The energy giant SSE have announced plans to cut gas prices by 4.1% from 30 April, making them the penultimate of the ëbig sixí suppliers to reduce their rates. SSE say that this will save the average household £28 a year.
They announced the reduction in gas price in a trading notification for the first nine months of their financial year. It was also revealed that SSEís profits would be in line with those of the last 12 months. Moreover, they publicized a drop in the number of households using its electricity and gas- they were down from 9.1 million customers on 31 March 2014 to 8.71 million on 31 December.
Along with SSE, there have been similar announcements from all the other big energy suppliers except EDF. Npower announced on Friday a 5.1% reduction in gas which will end up saving £35 a year for 1.3 million customers. The chief executive, Paul Massara, said: ìTodayís announcement means we can get the benefits we are seeing in the wholesale market to our customersí pockets as soon as possible.î The price cuts are the results of the plummet in the wholesale prices for gas largely due to the reduction in the price of oil worldwide.
Further to this, SSE have made the pledge to freeze prices for their 7 million customers until June 2016, extending the original pledge made last year by seven months.
SSEís chief executive, Alistair Phillips-Davies, stated: ìCustomers are at the heart of SSEís business, and our work to secure their energy supplies in wholesale markets until last spring enabled us to guarantee that prices would not increase until at least January 2016, showing we are committed to treating all of our customers fairly and to giving them stable prices over the long term.î
However, energy companies have come under criticism for not responding sooner and reducing their tariffs by a more significant amount. Energy Secretary Ed Davey commented that while it was ìgood newsî to hear of reductions, there were more significant savings to be made by customers if they were to look around and compare.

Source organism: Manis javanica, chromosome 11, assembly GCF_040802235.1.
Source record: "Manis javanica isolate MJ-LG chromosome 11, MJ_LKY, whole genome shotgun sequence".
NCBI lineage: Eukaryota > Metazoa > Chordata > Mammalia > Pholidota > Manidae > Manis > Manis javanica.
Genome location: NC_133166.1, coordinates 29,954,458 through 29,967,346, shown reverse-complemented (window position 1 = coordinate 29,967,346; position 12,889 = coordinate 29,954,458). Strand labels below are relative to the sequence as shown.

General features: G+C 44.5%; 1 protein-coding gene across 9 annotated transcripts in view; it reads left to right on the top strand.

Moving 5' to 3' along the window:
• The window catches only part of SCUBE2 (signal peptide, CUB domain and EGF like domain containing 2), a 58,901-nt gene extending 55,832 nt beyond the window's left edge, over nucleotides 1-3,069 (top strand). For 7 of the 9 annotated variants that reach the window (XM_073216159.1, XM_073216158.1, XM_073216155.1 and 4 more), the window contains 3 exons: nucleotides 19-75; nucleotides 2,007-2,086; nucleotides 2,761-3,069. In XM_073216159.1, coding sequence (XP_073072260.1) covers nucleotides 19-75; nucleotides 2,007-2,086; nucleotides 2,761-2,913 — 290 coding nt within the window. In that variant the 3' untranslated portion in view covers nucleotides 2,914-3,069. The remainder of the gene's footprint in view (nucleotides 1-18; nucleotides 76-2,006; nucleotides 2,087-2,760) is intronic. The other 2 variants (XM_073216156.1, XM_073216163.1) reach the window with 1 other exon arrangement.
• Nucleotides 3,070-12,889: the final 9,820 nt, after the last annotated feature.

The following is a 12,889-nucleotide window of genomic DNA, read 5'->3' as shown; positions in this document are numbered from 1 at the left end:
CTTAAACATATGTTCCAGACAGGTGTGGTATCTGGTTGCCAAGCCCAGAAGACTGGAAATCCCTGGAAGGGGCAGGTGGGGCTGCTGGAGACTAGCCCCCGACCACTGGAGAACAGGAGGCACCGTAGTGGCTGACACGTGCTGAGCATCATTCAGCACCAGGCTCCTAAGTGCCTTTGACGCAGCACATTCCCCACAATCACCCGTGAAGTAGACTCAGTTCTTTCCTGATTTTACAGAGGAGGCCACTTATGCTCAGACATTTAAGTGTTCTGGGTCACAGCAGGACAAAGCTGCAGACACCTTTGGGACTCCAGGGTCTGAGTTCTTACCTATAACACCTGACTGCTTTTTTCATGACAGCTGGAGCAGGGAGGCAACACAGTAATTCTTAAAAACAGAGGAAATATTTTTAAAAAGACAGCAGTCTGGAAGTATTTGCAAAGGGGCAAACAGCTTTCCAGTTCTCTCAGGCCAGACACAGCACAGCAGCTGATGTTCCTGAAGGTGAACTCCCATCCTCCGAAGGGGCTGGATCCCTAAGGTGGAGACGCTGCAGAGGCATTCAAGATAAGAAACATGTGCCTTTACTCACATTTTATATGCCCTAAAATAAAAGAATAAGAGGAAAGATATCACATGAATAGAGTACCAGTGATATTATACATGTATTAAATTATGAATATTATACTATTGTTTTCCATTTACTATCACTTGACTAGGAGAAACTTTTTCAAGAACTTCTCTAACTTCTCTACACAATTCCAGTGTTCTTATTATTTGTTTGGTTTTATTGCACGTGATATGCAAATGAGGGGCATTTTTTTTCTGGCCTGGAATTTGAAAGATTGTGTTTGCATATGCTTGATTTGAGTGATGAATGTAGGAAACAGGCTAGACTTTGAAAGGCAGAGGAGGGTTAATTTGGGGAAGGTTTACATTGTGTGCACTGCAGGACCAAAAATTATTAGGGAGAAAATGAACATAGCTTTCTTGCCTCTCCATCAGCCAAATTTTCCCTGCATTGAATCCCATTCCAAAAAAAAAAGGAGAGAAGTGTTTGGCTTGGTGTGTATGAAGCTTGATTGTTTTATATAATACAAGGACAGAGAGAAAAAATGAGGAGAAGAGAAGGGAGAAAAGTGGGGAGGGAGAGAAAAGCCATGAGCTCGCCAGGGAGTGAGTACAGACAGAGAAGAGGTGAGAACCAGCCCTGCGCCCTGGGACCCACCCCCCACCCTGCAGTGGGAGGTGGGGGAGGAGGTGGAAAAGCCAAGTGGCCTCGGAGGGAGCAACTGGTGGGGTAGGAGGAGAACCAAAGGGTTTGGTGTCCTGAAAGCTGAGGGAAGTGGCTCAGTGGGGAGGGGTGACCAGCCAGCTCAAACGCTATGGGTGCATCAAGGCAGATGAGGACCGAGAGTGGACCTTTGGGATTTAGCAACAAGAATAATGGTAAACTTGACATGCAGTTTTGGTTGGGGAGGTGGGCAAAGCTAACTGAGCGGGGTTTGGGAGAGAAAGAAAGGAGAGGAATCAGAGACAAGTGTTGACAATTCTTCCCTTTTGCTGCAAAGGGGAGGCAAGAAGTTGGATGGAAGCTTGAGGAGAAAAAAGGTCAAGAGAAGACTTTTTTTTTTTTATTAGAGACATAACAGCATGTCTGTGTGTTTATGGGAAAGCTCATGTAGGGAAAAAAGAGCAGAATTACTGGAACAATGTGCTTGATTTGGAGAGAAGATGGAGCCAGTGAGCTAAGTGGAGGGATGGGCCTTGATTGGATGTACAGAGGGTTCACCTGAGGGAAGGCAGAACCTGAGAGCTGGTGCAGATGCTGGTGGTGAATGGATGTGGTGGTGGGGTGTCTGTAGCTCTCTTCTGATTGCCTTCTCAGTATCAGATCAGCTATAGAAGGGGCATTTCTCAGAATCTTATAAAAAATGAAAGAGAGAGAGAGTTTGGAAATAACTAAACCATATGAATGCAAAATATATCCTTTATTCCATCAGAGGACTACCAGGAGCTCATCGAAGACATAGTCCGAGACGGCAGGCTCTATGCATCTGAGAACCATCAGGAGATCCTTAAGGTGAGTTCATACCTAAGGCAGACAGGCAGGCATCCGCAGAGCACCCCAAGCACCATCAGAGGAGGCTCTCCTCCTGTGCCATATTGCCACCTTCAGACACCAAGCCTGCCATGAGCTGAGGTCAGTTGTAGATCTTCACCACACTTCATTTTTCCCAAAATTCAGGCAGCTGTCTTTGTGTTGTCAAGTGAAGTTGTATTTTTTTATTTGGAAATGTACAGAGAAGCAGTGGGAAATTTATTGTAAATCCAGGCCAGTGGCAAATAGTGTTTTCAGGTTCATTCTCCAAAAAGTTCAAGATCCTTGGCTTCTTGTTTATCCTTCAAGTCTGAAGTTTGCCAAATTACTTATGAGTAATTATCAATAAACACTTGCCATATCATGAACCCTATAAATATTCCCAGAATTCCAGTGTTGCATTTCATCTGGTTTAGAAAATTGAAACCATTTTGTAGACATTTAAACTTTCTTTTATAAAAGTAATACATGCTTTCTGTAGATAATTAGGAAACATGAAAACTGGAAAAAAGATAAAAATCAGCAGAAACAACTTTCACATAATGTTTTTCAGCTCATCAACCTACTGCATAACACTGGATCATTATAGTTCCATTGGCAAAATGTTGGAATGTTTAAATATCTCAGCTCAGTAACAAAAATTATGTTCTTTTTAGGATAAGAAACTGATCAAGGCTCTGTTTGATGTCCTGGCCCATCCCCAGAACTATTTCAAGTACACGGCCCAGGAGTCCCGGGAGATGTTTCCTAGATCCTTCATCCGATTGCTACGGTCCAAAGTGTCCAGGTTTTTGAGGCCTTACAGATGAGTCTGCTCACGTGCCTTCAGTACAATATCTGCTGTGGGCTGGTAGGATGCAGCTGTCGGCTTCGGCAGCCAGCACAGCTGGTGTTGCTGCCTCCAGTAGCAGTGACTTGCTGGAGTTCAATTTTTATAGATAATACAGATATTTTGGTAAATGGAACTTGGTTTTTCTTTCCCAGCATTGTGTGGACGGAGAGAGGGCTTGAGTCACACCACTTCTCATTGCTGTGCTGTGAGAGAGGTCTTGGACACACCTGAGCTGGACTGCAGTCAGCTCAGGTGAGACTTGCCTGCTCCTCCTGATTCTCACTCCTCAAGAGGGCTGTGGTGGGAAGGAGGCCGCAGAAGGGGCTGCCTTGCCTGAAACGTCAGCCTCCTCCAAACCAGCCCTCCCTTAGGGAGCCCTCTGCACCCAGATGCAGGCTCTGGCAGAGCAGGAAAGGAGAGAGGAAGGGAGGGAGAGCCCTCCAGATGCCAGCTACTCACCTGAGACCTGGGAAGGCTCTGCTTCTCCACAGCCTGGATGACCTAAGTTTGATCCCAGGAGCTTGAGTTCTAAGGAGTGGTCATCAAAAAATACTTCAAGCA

SSE responded to the criticism by arguing that wholesale prices make up only half of the total bill for suppliers and that people had to be aware of other costs such as government levies like green taxes and smart-meters.
SSEís director of GB Domestic, Steve Forbes, pointed out: ìWe were the only supplier to freeze prices and we promised we would cut them if we could; now weíre delivering on that promise with an average £28 reduction in gas bills.î
The behaviour of energy suppliers around falling wholesale prices has led to a full scale investigation of the industry overseen by the Competition and Markets Authority (CMA), with a report due to be published in May or June of this year.
Gillian Guy, the chief executive at Citizens Advice, who is following the investigation closely, said: ìThe domino effect we see each time one of the large energy companies reduces prices yet again reinforces the need for the Competition and Markets Authority investigation to leave no stone unturned. With marginal difference between price cuts, customers need to know whether the market is working for them and if they are getting value for money.î
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